Young Donor Spotlight: Erica Gordon
As 2018 comes to an end, we look back on some of our greatest achievements of the year. None of these would have been possible without you: our friends, readers, supporters, and donors. We are inspired by our young supporters who recognize the importance of our mission of eliminating racism, empowering women, and promoting peace, justice, freedom, and dignity for all. This month we interviewed one of our young recurring donors, Erica Gordon, on why she feels YW Boston’s work is important:
How did you first connect with YW Boston?
Erica Gordon: I knew generally of the important racial equity programming of YWCAs when I moved to Boston from Milwaukee in mid-2015, but my first connection with YW Boston was my attending the October 2016 event Beyond Equal Pay: Achieving Equity in Boston for All Women and Girls. The panel discussion featured all four female Boston City Councillors at the time – and both the conversation and the energy in the audience, made me realize I should be paying much more attention to YW Boston. Seeing that honest discussion also made me reconsider a possible role in future policy work. I much more closely followed the women on the stage after that — and continued to find others.
What compelled you to be a donor to YW Boston, are there specific programs you want to support, certain areas of the mission? Can you share a bit about why you give monthly as opposed to donating once a year?
EG: The aforementioned event’s focus on the need for more women in leadership roles to represent the diversity of the female experience really made me want to support the work YW Boston does, immediately. Staying connected to YW Boston and offering my support to its vital mission genuinely felt like the way to be closest to the most important work happening in the city. I donated once or twice the year following that event and then more recently I started giving monthly. Giving monthly is a way for me to pay more attention to the work on a regular basis and feel a bit more connected in my small way to YW Boston’s work all year long. I like that it allows me to automatically give throughout the year and also that I can sometimes provide additional support if there’s a specific need or ask.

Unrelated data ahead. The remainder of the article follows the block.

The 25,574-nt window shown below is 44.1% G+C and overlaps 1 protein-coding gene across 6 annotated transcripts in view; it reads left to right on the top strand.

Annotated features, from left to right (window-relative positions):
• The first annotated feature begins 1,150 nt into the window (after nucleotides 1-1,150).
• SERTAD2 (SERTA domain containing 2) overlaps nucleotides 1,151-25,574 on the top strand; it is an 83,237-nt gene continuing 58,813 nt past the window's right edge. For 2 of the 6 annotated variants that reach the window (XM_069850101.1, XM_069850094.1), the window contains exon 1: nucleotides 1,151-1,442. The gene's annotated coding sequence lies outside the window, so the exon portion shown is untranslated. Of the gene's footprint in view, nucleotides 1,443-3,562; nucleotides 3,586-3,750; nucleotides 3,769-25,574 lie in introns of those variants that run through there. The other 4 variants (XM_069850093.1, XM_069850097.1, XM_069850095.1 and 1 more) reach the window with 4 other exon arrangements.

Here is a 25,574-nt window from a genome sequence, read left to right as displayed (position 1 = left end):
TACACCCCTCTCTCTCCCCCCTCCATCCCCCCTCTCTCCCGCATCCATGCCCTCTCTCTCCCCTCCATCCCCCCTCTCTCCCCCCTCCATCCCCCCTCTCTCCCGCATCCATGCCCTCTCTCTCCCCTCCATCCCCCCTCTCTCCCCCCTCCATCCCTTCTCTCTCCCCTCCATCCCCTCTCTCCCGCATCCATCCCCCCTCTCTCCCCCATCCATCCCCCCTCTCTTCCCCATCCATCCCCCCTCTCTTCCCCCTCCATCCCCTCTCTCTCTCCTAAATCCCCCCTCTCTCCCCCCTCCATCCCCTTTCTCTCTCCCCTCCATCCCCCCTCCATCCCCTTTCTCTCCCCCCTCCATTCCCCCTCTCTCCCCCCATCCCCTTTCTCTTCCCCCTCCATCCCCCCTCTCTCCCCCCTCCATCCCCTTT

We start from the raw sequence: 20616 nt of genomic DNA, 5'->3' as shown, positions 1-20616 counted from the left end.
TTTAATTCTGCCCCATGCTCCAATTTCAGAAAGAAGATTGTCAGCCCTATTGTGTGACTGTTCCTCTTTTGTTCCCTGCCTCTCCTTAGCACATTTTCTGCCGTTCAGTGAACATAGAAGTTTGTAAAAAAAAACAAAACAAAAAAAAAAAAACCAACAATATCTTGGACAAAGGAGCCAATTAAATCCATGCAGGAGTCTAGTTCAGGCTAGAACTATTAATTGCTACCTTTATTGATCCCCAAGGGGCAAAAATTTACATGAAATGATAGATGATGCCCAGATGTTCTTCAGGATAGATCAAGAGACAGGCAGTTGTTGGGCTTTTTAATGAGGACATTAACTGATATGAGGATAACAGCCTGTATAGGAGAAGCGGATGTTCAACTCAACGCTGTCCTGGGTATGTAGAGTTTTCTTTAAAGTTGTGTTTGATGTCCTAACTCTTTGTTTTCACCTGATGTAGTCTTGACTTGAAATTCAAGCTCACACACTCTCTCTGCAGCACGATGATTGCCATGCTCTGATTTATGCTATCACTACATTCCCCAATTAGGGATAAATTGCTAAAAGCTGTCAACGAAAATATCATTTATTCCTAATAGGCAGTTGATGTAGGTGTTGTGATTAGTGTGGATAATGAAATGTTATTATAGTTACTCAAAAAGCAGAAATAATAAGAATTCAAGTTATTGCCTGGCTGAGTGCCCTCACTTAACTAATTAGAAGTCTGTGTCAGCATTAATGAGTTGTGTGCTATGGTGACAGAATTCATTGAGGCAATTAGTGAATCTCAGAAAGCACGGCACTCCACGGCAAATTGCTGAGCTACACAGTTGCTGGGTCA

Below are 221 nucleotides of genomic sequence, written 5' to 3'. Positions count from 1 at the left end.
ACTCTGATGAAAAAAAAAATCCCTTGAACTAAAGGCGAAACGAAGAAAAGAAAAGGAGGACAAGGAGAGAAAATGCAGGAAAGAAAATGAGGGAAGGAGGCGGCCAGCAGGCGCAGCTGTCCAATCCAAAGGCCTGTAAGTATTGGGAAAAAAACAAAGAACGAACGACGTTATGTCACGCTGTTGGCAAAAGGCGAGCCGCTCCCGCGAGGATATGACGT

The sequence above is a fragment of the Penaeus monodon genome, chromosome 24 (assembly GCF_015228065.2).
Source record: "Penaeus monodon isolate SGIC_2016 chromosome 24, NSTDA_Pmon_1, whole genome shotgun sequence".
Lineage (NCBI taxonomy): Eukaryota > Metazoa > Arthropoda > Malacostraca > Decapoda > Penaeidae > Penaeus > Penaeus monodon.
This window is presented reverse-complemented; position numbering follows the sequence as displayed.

YW Boston offers a wide variety of event programming focused around our mission. Have you attended any of these events recently and if so how might have they inspired you?
EG: In addition to that first panel I attended, I went to Hunger, It’s a Woman’s Issue, one of the #ElevatingLives2017 events, and this past year’s Academy of Women Achievers Luncheon. I’ve left each YW Boston event with at least one new piece of information, feeling inspired and wanting to do more, feeling more connected to the work and community, and connected to more inspiring people either in person or on social media. I also try to follow events I can’t attend on Twitter, so I appreciate the event hashtags a great deal!
As you know YW Boston is refining our mission to focus on the intersection of race and gender, particularly for women of color. As a white woman, how do you engage in this work?
EG: I’m trying to do more, give more, and speak up more, while at the same time taking a backseat. I take in a lot about the world on Twitter and in the last five years or so, I’ve followed more and more women of color. While I know people of color and women are not monoliths—the latter of which was so helpful to really take in at that first YW Boston event I attended—I want to be in close proximity to voices of people who have different experiences than I’ve had as a white woman moving about this world. One specific way I engage is financially, which is why I donate to YW Boston and other organizations (including specific and timely asks from Black Lives Matter/Showing Up for Racial Justice when I can). I know I still can grow and do better, but I refuse to sit idly by when I see inequities we’re not talking about enough.
You work for a nonprofit doing important work as well! Can you share with us a little bit about the work of Community Resources for Justice?
EG: I do! I started my current role at the Crime and Justice Institute, a division of Community Resources for Justice, in late November. It’s a national organization committed to working to improve the delivery of justice and public safety at local, state, and national levels. I’m newer to the criminal justice system and am still taking in lots and lots about research, important organizations, history, context, and acronyms. At the same time, I’m so incredibly excited to jump in and think about how to share impact and stories with people in a more inclusive way, for both people who are connected to the system and those who are not.